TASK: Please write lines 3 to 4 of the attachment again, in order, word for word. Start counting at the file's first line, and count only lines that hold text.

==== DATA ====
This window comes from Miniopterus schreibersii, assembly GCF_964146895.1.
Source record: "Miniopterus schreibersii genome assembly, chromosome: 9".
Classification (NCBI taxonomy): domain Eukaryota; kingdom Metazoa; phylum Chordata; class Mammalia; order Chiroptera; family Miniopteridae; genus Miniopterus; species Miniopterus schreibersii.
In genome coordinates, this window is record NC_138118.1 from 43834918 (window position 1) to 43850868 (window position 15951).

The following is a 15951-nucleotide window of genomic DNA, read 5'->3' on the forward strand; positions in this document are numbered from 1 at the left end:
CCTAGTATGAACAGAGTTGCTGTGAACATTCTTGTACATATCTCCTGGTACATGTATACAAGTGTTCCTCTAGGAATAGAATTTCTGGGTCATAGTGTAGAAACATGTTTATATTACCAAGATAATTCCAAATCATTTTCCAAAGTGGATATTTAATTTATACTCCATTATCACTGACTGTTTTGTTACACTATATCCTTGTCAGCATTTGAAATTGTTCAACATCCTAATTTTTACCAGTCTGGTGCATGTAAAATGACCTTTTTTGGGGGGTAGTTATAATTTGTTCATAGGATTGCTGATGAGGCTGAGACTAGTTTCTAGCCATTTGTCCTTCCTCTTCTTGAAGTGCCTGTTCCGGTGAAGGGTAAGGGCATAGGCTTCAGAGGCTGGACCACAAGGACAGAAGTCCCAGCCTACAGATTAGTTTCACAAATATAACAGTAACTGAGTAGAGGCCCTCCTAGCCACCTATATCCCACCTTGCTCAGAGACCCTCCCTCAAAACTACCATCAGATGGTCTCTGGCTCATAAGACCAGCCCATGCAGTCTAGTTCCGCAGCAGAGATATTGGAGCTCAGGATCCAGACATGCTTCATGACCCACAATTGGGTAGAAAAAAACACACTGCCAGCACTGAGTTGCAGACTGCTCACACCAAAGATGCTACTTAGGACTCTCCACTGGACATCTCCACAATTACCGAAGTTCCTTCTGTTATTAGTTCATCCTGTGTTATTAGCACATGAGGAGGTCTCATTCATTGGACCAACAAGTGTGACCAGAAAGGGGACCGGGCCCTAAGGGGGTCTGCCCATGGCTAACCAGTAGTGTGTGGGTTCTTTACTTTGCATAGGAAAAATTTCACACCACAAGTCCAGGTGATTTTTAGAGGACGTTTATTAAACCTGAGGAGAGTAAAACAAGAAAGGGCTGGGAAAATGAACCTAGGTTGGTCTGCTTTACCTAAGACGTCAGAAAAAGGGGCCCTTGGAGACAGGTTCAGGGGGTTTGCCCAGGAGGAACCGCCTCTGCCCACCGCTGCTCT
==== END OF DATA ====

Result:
Classification (NCBI taxonomy): domain Eukaryota; kingdom Metazoa; phylum Chordata; class Mammalia; order Chiroptera; family Miniopteridae; genus Miniopterus; species Miniopterus schreibersii.
In genome coordinates, this window is record NC_138118.1 from 43834918 (window position 1) to 43850868 (window position 15951).